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Finding a quality trombone for your beginning band member

Updated on October 10, 2014

A Step-by-step guide to purchasing a beginning trombone for the musically illiterate parent.

After working for over 13 years as a band director, I have gained much experience in starting and developing students on most instruments. I would often get frustrated by parents when they misguidedly bought a cheap instrument. As a result, their child had no chance of succeeding with their instrument.

Photo Courtesy of: You can find this Yamaha Trombone at Amazon.com


Low-quality Trombones to Avoid

WHAT IS A LOW-QUALITY TROMBONE?

Let me define what I mean by cheap or low quality trombone. If you buy a trombone from retail or wholesale stores brand new for $250 bucks or so, that is a low quality instrument. If you buy an instrument on-line "brand new, imported" for $200, that is a low quality instrument. They supposedly say "band director approved" but they don't say which band director or where they work or how many band directors approve.

There are many disadvantages to buying a low quality trombone:

1. They will break very easily.

--The metal used for these instruments are not thick enough to withstand the basic wear and tear that most young players put their instruments through. While most trombones will withstand some dents or dings, low quality trombones will have to be sent in for repair much more often than brand name trombones. This is especially true with trombones. If the slide gets a dent, it will freeze and not move. It also takes very little to move the slide out of alignment and cause it to not move properly. With the thin metal of cheap trombones, it's almost impossible to avoid slide damage. Dent removal would be a minimum shop charge of $30 and a "slide job" would be a minimum of $60. Two repairs and there goes the money you saved.

I had a student who had a no-name brass instrument. She would get her mouthpiece stuck occasionally. Normally, this is not a big deal--it takes me about 30 seconds to pull one. However, with her instrument, there was not enough of a lip on the leadpipe (where the mouthpiece goes in) to attach the mouthpiece puller. As a result, every time her mouthpiece got stuck, I had to send her instrument to the shop. Minimum shop charge is $20. By the time her parents paid $20 several times just to pull a mouthpiece AND she missed time playing in class, it was not worth it for them to buy a cheaper instrument.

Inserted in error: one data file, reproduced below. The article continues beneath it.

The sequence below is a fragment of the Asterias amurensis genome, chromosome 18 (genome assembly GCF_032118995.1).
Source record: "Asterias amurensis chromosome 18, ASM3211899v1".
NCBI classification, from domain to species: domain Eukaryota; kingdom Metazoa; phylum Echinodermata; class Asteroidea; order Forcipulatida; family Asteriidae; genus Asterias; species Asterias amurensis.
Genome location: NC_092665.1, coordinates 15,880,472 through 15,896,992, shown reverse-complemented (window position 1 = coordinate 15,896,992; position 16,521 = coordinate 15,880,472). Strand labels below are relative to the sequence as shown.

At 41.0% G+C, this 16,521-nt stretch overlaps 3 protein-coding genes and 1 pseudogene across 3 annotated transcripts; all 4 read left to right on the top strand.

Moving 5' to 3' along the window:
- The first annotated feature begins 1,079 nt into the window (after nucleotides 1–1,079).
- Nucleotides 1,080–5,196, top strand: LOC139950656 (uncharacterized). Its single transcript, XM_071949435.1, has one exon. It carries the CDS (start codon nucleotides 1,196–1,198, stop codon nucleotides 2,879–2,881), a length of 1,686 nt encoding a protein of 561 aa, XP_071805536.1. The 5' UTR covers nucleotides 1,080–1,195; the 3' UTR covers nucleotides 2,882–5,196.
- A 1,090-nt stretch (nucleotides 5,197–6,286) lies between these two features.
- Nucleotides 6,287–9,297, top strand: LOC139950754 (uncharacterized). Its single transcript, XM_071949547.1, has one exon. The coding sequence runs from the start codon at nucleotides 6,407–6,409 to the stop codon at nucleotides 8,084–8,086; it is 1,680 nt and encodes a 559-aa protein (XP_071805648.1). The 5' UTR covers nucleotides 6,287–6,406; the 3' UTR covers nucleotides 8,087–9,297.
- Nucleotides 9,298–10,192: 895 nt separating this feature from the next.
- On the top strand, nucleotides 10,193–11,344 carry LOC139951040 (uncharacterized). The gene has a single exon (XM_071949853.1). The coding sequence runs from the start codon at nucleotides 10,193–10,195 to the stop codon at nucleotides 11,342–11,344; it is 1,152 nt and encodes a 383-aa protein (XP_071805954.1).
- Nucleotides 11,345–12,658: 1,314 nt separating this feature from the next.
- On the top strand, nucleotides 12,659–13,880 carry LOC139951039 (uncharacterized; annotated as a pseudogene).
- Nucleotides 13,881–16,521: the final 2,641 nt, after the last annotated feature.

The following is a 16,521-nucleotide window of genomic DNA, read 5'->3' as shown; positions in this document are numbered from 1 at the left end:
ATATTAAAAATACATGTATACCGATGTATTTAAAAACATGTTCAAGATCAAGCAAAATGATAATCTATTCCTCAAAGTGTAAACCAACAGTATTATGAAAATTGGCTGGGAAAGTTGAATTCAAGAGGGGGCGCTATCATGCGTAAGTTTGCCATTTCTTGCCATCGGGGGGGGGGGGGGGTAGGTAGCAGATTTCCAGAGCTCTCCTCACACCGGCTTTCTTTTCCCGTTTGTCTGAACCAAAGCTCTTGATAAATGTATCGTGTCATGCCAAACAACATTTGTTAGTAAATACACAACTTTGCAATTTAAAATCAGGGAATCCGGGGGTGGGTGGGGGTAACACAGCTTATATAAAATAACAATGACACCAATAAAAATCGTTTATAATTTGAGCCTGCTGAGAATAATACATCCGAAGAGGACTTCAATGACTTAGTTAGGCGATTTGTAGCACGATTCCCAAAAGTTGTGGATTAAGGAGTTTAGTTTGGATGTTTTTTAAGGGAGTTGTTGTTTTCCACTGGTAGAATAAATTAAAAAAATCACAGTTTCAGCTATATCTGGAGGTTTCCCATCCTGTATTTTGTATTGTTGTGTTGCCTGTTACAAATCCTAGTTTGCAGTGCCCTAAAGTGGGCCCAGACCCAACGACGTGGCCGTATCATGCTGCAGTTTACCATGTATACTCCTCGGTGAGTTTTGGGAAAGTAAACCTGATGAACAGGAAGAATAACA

2. Many times music stores cannot repair generic instruments.

--If a trombone is mass produced or imported from a third world country, many times music stores cannot even buy the parts to replace the instrument. So, when a part wears out, etc. you may have to buy a new instrument because the music store can't buy parts for your instrument. If the metal is so thin that it tears when they try to roll out a dent, you'll be in the same predicament. Not such a savings after all!

3. The higher quality of the instrument, the higher quality of the sound.

--Band is all about sound. Sounds obvious enough, I know, but sometime parents forget that when purchasing an instrument. The thin metal on the cheap instruments as well as the sub-standard craftsmanship used to make the instruments prohibits your child from sounding as good as their classmates. This is extremely frustrating for your student. Do you want your child to practice very hard, only to have them sit a lower chair than someone they play equal to or better than, just because they can't make nearly as good of a sound as their section-mates through no fault of their own?? Do you want them to not make an honor band when they've literally practiced months for the audition just because their instrument is handicapping their chance? I sure hope not.

BRANDS TO AVOID(this is by no means an all-inclusive list):

Etude, Infiniti, Besler, Maestro, Merano, Rossetti, Conductor, Palatino, First Act, Tristar, Sky, Cecilio, Simba, Hyundai, Schill, Selman, and Symphony.

Ask your band director. If they haven't heard of the brand, don't buy it.